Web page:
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  • Anne Nisenzon, PhD

Managing Diabetes Distress

diabetes distress therapy psychology

Over 100,000 finger pricks. Thousands of dollars spent on test strips. And countless hours of lost sleep due to anxiety and stress over low blood sugar. This is what many who have been diagnosed with diabetes go through over the course of their lives. Diabetes distress, or feeling burdened by daily diabetes care, is real and can eventually lead to burnout, self-neglect, and significant depression.

Everyone with diabetes will likely experience distress or a feeling of burnout at some point, and it’s important to notice the signs before it results in poor management. Diabetes distress may happen as early as diagnosis since significant lifestyle adjustments need to be made quickly. Distress can also sink in if the treatment course changes or if there are any health-related complications. A common issue that can lead to distress is doing everything “right” in terms of your diabetes management, but still falling out of the target range on your glucose values. These frustrating experiences can lead to feelings of anxiety, shame, and self-blame. A lot of people with diabetes may also experience inadvertent blame from their loved ones or health care providers, causing more distress and feelings of hopelessness. These emotions can cause people to stop their management regimen and result in health-related complications, furthering the cycle of distress.

When this cycle of distress comes up, it’s important to be kind to yourself. Diabetes management is really difficult and there are no vacations from it. To prevent the distress from impacting your diabetes management, it can be helpful to anticipate and prepare for any barriers to your care. If you are experiencing extra stress at work or home, reach out for support, delegate responsibilities that can be shared, and engage in extra self-care activities. Poor sleep, either due to diabetes or depression, can also make distress worse. Addressing sleep-related issues, such as sleep apnea and anxiety-related insomnia, can improve energy and focus needed during the day to follow your regimen. Getting regular exercise is another overall mood-booster that can help relieve some of the emotional toll of diabetes management. Finally, setting specific, measurable, and achievable short-term goals for yourself can help you stay motivated without feeling overwhelmed.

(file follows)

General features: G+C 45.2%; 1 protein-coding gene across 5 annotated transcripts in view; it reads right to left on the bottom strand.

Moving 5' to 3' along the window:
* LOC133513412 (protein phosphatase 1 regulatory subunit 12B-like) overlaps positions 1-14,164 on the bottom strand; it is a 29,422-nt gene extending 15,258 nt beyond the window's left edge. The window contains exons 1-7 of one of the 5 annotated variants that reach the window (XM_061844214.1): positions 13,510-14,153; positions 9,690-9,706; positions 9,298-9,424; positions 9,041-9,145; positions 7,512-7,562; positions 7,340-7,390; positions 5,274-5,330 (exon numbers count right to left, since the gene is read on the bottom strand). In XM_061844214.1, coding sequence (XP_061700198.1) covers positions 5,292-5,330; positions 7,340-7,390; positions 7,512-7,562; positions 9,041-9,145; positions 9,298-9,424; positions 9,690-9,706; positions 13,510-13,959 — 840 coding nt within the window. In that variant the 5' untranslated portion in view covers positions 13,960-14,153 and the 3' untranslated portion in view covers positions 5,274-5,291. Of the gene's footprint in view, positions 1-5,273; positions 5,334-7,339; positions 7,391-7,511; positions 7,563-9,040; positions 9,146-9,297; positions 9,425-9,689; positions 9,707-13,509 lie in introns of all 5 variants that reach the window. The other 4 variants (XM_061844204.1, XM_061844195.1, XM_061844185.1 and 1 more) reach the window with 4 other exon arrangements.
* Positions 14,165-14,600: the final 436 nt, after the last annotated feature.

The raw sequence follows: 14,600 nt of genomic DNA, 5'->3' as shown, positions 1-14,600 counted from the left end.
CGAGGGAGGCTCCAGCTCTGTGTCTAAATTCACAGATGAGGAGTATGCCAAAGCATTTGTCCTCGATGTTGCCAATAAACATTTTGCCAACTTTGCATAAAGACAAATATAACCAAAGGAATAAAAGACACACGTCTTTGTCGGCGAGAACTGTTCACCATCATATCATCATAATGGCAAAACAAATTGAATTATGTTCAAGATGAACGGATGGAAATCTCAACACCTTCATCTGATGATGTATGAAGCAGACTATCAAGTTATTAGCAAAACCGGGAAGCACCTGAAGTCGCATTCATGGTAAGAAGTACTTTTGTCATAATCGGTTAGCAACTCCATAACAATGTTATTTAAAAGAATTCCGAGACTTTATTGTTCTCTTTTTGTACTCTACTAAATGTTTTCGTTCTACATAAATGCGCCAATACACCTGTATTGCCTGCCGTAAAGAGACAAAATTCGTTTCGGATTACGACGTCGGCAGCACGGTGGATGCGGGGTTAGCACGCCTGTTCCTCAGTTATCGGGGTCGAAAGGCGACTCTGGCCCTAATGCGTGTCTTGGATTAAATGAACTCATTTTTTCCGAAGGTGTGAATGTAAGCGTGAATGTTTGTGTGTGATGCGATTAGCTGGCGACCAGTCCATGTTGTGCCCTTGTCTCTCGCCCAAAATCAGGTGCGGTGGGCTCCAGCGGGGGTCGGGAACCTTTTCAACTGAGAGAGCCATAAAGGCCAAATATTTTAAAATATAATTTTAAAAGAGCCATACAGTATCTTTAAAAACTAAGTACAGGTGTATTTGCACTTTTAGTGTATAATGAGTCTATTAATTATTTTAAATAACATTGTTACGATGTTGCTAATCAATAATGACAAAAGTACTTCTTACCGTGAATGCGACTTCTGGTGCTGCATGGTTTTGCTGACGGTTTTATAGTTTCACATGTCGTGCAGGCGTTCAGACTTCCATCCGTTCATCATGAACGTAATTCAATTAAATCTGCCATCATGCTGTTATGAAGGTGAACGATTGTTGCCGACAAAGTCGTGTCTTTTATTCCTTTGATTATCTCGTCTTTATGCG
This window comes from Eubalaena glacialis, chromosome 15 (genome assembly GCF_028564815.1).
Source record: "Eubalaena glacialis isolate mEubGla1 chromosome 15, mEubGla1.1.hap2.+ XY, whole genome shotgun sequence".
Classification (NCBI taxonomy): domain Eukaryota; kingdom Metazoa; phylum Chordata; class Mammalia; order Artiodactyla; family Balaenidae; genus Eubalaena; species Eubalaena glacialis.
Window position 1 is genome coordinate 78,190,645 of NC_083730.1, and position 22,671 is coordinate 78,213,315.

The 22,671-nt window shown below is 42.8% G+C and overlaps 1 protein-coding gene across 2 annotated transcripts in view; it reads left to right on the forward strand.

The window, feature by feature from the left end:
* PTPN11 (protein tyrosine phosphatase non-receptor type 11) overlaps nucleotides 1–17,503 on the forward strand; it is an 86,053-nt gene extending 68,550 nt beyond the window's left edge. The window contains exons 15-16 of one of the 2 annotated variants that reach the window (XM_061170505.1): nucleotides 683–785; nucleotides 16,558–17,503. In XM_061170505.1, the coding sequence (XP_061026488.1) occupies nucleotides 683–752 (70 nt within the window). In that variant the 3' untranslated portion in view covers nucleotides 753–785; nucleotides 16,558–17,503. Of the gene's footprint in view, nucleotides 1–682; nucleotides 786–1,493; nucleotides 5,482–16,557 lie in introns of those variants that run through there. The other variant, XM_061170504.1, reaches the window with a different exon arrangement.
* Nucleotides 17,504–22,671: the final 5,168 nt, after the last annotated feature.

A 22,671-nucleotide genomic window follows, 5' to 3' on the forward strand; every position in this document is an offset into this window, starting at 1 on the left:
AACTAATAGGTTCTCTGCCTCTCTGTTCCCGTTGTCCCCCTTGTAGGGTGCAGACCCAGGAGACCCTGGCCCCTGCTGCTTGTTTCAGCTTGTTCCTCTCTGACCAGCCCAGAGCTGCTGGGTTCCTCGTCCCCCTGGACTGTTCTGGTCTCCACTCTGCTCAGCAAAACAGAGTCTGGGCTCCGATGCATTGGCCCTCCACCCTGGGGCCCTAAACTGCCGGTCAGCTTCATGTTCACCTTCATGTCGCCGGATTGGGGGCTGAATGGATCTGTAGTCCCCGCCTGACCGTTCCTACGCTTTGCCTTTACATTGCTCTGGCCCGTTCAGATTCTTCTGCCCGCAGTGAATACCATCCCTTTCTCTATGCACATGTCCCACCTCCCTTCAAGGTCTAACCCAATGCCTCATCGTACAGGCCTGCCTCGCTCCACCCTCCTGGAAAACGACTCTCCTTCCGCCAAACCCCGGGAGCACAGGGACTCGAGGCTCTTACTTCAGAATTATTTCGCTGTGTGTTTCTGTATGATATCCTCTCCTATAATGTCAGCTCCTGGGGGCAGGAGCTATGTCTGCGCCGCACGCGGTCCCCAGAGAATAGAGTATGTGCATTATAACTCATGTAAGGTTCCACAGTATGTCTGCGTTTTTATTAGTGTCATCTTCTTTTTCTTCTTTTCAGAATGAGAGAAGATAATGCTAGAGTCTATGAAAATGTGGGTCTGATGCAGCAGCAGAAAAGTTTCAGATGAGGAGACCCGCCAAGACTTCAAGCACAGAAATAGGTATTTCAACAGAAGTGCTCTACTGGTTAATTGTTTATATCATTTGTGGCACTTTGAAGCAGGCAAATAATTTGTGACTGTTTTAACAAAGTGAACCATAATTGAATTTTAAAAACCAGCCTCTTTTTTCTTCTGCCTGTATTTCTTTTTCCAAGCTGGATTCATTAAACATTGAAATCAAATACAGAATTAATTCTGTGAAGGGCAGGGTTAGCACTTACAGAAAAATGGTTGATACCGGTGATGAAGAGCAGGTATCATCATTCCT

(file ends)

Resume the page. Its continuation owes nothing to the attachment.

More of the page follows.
Diabetes distress is a very common issue and can be treated with the right combination of understanding, support, and skills. Optimal Health Therapy can help you and your loved ones achieve the balance needed to manage your diabetes while maximizing your quality of life and well-being.

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